This postcard features an image photographed by Heinrich Hoffmann. The scene shows a view out the window of the Great Hall in Adolf Hitler’s country home on the Obersalzberg, circa 1936. Courtesy Despina Stratigakos
Despina Stratigakos is an architectural historian, author and professor in the University at Buffalo School of Architecture and Planning. Her books explore the intersections of power and architecture, and she has published widely on issues of diversity in architecture.
Stratigakos will present a lecture at 4:30 p.m. Monday, Feb. 26, in Ken and Linda Sue Shollmier Hall, Room 250 of Vol Walker Hall, on the University of Arkansas campus, as part of the Fay Jones School of Architecture and Design lecture series.
In her lecture, titled “Hitler’s Home Makeover: How Interior Design and Media Fluff Helped Sell a Dictator,” Stratigakos will discuss how Adolf Hitler’s inner circle refashioned his private persona in the mid-1930s, transforming him in the eyes of the world’s media from oddball bachelor to country gentleman. Domestic architecture played a key role in that public makeover, which coincided with renovations of Hitler’s three residences – the Old Chancellery in Berlin, his apartment in Munich, and the Berghof, his mountain home on the Obersalzberg.
Stratigakos will discuss how positive lifestyle stories focusing on the off-duty Hitler and the warmth and elegance of his homes appeared not only in German newspapers and magazines, but also in the foreign press, including in The New York Times, Homes and Gardens and Life magazine. By the eve of World War II, this coverage had created a powerful image of the private Hitler as a gentle, refined man – an image that has been given new life today by the internet. Design historians have largely ignored Hitler’s domestic spaces as either too mundane or kitschy to deserve scholarly attention. This talk makes the case for taking them seriously, both as design and propaganda, and for historians’ responsibility to deconstruct their lingering power.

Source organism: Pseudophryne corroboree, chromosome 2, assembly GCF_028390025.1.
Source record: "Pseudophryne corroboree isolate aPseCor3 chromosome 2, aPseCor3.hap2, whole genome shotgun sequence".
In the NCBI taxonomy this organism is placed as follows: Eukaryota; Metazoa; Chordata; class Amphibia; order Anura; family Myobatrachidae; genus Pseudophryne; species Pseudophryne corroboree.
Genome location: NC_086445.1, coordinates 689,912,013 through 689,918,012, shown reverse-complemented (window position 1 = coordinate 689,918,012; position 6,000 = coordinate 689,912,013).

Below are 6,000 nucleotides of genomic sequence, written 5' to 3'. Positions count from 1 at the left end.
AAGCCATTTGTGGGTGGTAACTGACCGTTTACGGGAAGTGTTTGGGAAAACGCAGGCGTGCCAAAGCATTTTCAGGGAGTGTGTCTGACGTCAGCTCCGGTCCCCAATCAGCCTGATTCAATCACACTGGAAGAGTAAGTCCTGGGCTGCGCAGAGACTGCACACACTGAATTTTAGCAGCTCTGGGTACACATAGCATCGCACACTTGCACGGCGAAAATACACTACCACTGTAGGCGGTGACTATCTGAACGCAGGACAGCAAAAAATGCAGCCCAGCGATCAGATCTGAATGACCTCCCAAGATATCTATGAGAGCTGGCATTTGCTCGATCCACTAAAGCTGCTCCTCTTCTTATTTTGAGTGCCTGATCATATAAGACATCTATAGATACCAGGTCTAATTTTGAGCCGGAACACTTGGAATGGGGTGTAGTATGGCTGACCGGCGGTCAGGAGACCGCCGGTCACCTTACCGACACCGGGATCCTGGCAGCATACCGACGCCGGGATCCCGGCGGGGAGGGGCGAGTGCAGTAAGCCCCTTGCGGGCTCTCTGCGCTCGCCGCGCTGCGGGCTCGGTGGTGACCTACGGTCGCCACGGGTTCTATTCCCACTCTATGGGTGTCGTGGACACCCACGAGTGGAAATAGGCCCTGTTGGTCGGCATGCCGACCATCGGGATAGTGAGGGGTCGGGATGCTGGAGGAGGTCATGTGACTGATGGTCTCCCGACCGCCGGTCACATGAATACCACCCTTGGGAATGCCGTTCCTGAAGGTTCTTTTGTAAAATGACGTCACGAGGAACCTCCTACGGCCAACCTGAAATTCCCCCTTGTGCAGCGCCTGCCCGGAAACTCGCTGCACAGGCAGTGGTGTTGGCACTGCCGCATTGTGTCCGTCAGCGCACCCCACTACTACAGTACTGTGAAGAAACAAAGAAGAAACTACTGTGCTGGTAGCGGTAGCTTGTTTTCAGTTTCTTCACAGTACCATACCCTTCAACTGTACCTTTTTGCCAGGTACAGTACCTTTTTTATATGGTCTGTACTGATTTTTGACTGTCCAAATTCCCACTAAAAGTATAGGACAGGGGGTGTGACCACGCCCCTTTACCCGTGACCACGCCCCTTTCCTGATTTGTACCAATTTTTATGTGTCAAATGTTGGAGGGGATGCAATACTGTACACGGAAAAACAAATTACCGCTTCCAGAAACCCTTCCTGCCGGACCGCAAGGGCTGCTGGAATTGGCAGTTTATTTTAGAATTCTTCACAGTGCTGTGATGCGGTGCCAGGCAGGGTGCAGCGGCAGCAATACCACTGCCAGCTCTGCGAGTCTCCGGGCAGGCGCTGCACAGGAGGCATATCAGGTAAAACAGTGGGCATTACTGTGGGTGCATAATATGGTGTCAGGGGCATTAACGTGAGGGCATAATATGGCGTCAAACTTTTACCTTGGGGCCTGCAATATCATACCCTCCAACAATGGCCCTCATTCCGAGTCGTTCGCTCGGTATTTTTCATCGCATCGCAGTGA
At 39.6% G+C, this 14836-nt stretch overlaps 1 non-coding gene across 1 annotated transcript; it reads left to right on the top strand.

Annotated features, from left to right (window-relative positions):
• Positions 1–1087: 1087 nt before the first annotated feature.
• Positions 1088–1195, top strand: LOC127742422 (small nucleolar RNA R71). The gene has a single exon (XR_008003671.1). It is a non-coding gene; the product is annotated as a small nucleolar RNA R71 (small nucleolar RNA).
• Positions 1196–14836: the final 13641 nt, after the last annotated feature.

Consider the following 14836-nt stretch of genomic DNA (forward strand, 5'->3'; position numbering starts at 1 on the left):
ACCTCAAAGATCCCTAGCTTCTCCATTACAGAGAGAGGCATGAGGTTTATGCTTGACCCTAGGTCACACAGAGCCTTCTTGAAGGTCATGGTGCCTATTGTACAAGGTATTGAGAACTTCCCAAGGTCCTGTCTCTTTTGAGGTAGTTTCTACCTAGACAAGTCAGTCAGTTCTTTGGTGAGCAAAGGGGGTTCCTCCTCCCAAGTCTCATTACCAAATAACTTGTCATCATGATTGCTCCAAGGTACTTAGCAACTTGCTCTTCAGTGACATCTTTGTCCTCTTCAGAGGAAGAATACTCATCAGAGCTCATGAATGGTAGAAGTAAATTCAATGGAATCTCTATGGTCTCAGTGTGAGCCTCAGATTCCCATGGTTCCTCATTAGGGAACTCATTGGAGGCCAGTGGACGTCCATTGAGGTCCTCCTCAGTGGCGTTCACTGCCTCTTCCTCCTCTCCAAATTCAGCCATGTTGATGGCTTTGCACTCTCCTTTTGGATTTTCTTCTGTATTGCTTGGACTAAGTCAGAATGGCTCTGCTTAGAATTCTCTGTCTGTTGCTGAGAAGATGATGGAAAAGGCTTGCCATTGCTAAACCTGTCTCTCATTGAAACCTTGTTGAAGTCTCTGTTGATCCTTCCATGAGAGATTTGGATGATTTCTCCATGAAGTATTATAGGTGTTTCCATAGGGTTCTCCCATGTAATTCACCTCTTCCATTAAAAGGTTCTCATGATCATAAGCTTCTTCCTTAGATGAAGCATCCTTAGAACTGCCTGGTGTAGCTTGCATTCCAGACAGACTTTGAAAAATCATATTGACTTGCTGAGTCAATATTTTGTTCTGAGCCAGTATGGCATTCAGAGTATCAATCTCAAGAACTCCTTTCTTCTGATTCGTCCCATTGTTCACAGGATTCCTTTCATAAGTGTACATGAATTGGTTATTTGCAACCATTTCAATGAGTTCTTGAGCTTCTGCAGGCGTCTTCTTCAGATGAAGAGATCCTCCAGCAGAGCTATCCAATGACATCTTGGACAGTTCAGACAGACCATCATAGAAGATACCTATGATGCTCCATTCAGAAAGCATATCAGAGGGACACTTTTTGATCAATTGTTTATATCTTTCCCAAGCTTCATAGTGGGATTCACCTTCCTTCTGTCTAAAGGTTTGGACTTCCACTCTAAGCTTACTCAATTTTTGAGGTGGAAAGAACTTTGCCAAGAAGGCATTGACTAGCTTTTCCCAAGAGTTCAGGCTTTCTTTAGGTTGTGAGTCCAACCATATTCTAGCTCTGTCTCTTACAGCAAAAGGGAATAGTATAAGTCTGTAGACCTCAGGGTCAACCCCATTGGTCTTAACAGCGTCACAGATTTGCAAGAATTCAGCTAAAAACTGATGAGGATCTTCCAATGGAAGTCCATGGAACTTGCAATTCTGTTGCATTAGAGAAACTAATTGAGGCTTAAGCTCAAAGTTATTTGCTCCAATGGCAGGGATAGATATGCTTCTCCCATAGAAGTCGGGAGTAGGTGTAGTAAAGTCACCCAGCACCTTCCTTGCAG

Stratigakos received her Doctor of Philosophy from Bryn Mawr College and taught at Harvard University and the University of Michigan before joining the Department of Architecture at the University at Buffalo. Stratigakos was a member in residence at the Institute for Advanced Study in Princeton in 2016-17.
In 2007, she curated an exhibition on Architect Barbie at the University of Michigan to focus attention on gendered stereotypes within the architectural profession. In 2011, she collaborated with Mattel on the development and launch of Architect Barbie in the Barbie I Can Be series.
Her book Where Are the Women Architects? (2016) confronts the challenges women face in the architectural profession. Hitler at Home (2015) investigates the architectural and ideological construction of Hitler’s domesticity. A Women’s Berlin: Building the Modern City (2008), which traces the history of a forgotten female metropolis, won the German Studies Association DAAD Book Prize and the Milka Bliznakov Research Prize.
Stratigakos has served as a director of the Society of Architectural Historians, advisor
of the International Archive of Women in Architecture at Virginia Tech, trustee of
the Beverly Willis Architecture Foundation and deputy director of the Gender Institute
at the University at Buffalo. She also participated on Buffalo’s municipal Diversity
in Architecture taskforce and was a founding member of the Architecture and Design
Academy, an initiative of the Buffalo Public Schools to encourage design literacy
and academic excellence.
This is the 2018 Histories of Architecture and Design lecture.
This lecture has been approved for continuing education credits through the American Institute of Architects.
The public is invited to attend. Admission is free, with limited seating.